Kohl’s Says Its 2021 Results Prove the Plan to Maximize Profitability Is Working. One Activist Investor is Still Skeptical.

Kohl’s said on Tuesday that the restructuring of its business has helped it achieve profitability and record earnings per share in 2021.

The retailer said it hit an all-time record of adjusted earnings per share of $7.33 in 2021, with an operating margin of 8.6% that surpassed its goal of 7% to 8% two years ahead of schedule. Kohl’s also posted a better-than expected Q4 EPS of $2.20 versus an expected $2.12. Q4 revenues reached $6.22 billion, short of a predicted $6.54 billion, according to analysts.

In light of the results, Kohl’s shared an optimistic outlook for 2022 and expects net sales to increase 2% to 3% over 2021. The company expects EPS between $7 and $7.50.

“We have a strategic and financial plan that will deliver substantial value,” said Kohl’s CEO and director Michelle Gass in a call with investors on Tuesday. “The board is testing and measuring that plan against other alternatives.”

Shares of Kohl’s were up less than 1% on Tuesday morning. But one activist investor said it sees these results in a different light.

Macellum Advisors, which owns nearly 5% of shares at Kohl’s, said on Friday that it is still skeptical about the future of Kohl’s, given its current board of directors and perfomance compared to retail peers. Last month, Macellum said that it would nominate 10 candidates for election to the company’s board of directors at the annual shareholder meeting this year.

Macellum has also asked Kohl’s to consider taking an offer to sell its business and previously sent an open letter calling out Kohl’s for “mismanaging” the business and “failing to implement necessary operational, financial and strategic improvements.” Kohl’s rejected the offers to acquire the company and said they did “not adequately reflect the company’s value in light of its future growth and cash flow generation.” Kohl’s also instituted a “limited-duration shareholder rights plan” effective until February 2023 to help the company avoid an unwanted takeover.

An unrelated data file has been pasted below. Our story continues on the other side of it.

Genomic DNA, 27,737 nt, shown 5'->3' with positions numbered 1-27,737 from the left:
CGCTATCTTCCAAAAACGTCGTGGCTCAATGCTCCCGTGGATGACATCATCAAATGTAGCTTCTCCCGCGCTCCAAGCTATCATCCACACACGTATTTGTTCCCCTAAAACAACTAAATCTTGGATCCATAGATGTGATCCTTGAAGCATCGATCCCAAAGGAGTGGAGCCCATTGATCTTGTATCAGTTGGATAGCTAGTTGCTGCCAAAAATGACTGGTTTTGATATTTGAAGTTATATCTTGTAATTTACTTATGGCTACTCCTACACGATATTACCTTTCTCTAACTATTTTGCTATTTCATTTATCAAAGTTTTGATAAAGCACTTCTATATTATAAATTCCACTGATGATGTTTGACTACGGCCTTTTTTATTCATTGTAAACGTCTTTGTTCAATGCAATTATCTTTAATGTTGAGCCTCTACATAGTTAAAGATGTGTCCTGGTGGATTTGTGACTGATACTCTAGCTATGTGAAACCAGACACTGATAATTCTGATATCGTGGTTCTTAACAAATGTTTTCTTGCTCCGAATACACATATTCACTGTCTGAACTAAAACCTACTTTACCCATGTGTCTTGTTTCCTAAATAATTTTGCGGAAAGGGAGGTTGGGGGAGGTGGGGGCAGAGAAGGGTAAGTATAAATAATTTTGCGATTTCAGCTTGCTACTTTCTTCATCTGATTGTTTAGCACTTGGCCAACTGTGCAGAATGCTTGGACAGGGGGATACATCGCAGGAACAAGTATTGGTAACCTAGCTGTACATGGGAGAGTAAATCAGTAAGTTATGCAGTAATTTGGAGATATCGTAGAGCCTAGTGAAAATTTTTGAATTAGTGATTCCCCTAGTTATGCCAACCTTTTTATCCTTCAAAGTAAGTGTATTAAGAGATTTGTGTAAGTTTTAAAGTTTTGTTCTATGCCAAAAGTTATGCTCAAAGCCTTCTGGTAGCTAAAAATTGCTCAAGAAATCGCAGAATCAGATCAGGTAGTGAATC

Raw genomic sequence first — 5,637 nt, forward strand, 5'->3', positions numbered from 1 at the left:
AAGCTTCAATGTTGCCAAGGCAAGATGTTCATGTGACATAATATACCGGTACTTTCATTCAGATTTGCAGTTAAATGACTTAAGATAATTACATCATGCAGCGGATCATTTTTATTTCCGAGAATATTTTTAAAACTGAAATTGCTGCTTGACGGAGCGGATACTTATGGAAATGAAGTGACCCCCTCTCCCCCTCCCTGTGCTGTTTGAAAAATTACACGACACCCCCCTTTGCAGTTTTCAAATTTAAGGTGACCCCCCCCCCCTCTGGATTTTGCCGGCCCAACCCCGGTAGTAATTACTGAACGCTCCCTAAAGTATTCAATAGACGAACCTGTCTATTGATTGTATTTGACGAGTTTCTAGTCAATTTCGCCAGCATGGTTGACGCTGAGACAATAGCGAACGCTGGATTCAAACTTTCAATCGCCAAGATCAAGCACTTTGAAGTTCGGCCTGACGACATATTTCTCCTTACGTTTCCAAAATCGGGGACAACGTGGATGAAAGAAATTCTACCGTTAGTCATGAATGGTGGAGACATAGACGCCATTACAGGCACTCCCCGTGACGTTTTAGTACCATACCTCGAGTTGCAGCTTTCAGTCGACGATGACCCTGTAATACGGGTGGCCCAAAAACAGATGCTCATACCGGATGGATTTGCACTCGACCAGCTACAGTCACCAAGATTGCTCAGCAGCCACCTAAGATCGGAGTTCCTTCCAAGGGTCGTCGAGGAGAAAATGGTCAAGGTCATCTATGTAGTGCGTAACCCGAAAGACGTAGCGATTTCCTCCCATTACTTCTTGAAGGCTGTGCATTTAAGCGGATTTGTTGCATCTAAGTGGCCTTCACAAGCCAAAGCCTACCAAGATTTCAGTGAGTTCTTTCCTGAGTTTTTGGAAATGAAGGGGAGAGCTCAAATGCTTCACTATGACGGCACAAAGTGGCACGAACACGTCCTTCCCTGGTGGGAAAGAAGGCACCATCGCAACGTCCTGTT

Macellum is not the only investor to pressure Kohl’s to make changes in recent months. In early December, investor Engine Capital LP, which owns 1% of outstanding shares at Kohl’s, asked the company to separate its physical store business from its e-commerce business. Engine also asked the company to run a market test to determine how much certain financial sponsors would pay per share for the company.

According to Kohl’s, the company’s 2021 results are a testament to the effectiveness of its restructuring process in maximizing profitability.

Gass said Kohl’s continues “to engage with interested parties” and “unsolicited bidders” via Goldman Sachs, which Kohl’s retained to advise its responses to campaigns from activist investors.

“The board is committed to fulfilling its fiduciary duties and will choose the path it believes will maximize the value to shareholders,” Gass said. “So contrary to what others might say, the board’s approach is robust and intentional.”

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